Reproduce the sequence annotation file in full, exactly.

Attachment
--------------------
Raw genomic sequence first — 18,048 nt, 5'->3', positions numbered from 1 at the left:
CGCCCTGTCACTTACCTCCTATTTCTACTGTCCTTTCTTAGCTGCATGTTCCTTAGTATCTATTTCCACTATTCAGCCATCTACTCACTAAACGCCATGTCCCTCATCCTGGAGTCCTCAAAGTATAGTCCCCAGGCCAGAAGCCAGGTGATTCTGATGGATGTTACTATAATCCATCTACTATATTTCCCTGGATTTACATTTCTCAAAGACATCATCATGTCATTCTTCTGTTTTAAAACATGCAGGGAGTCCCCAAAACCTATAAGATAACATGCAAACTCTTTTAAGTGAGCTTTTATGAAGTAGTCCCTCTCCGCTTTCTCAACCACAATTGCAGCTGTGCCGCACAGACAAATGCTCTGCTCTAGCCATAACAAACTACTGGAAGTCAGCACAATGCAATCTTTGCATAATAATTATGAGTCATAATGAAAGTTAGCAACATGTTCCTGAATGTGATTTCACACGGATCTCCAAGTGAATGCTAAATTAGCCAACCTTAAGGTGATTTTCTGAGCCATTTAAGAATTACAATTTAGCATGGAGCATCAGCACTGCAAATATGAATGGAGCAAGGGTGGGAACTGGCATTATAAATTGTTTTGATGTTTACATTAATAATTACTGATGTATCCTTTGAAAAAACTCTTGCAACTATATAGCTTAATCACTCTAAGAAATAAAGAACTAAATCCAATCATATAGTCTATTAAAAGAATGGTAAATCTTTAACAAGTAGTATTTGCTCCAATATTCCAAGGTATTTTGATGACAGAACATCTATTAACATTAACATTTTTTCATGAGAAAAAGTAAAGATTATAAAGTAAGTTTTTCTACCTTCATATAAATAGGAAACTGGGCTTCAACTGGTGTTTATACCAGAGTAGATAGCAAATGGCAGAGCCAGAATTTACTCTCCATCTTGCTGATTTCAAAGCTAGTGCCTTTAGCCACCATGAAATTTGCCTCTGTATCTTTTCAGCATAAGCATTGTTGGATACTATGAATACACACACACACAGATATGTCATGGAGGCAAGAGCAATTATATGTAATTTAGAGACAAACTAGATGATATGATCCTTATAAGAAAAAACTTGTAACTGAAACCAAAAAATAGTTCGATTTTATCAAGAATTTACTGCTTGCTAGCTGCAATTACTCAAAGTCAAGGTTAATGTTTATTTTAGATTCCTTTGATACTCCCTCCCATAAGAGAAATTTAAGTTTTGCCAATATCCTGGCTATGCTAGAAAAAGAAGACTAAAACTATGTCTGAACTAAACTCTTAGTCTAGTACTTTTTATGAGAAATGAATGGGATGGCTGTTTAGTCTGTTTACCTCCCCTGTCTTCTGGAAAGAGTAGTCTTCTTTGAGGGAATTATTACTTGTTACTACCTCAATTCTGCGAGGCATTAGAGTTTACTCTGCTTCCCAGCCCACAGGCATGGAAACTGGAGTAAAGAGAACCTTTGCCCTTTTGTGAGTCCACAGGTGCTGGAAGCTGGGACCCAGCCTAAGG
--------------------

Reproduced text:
Raw genomic sequence first — 18,048 nt, 5'->3', positions numbered from 1 at the left:
CGCCCTGTCACTTACCTCCTATTTCTACTGTCCTTTCTTAGCTGCATGTTCCTTAGTATCTATTTCCACTATTCAGCCATCTACTCACTAAACGCCATGTCCCTCATCCTGGAGTCCTCAAAGTATAGTCCCCAGGCCAGAAGCCAGGTGATTCTGATGGATGTTACTATAATCCATCTACTATATTTCCCTGGATTTACATTTCTCAAAGACATCATCATGTCATTCTTCTGTTTTAAAACATGCAGGGAGTCCCCAAAACCTATAAGATAACATGCAAACTCTTTTAAGTGAGCTTTTATGAAGTAGTCCCTCTCCGCTTTCTCAACCACAATTGCAGCTGTGCCGCACAGACAAATGCTCTGCTCTAGCCATAACAAACTACTGGAAGTCAGCACAATGCAATCTTTGCATAATAATTATGAGTCATAATGAAAGTTAGCAACATGTTCCTGAATGTGATTTCACACGGATCTCCAAGTGAATGCTAAATTAGCCAACCTTAAGGTGATTTTCTGAGCCATTTAAGAATTACAATTTAGCATGGAGCATCAGCACTGCAAATATGAATGGAGCAAGGGTGGGAACTGGCATTATAAATTGTTTTGATGTTTACATTAATAATTACTGATGTATCCTTTGAAAAAACTCTTGCAACTATATAGCTTAATCACTCTAAGAAATAAAGAACTAAATCCAATCATATAGTCTATTAAAAGAATGGTAAATCTTTAACAAGTAGTATTTGCTCCAATATTCCAAGGTATTTTGATGACAGAACATCTATTAACATTAACATTTTTTCATGAGAAAAAGTAAAGATTATAAAGTAAGTTTTTCTACCTTCATATAAATAGGAAACTGGGCTTCAACTGGTGTTTATACCAGAGTAGATAGCAAATGGCAGAGCCAGAATTTACTCTCCATCTTGCTGATTTCAAAGCTAGTGCCTTTAGCCACCATGAAATTTGCCTCTGTATCTTTTCAGCATAAGCATTGTTGGATACTATGAATACACACACACACAGATATGTCATGGAGGCAAGAGCAATTATATGTAATTTAGAGACAAACTAGATGATATGATCCTTATAAGAAAAAACTTGTAACTGAAACCAAAAAATAGTTCGATTTTATCAAGAATTTACTGCTTGCTAGCTGCAATTACTCAAAGTCAAGGTTAATGTTTATTTTAGATTCCTTTGATACTCCCTCCCATAAGAGAAATTTAAGTTTTGCCAATATCCTGGCTATGCTAGAAAAAGAAGACTAAAACTATGTCTGAACTAAACTCTTAGTCTAGTACTTTTTATGAGAAATGAATGGGATGGCTGTTTAGTCTGTTTACCTCCCCTGTCTTCTGGAAAGAGTAGTCTTCTTTGAGGGAATTATTACTTGTTACTACCTCAATTCTGCGAGGCATTAGAGTTTACTCTGCTTCCCAGCCCACAGGCATGGAAACTGGAGTAAAGAGAACCTTTGCCCTTTTGTGAGTCCACAGGTGCTGGAAGCTGGGACCCAGCCTAAGG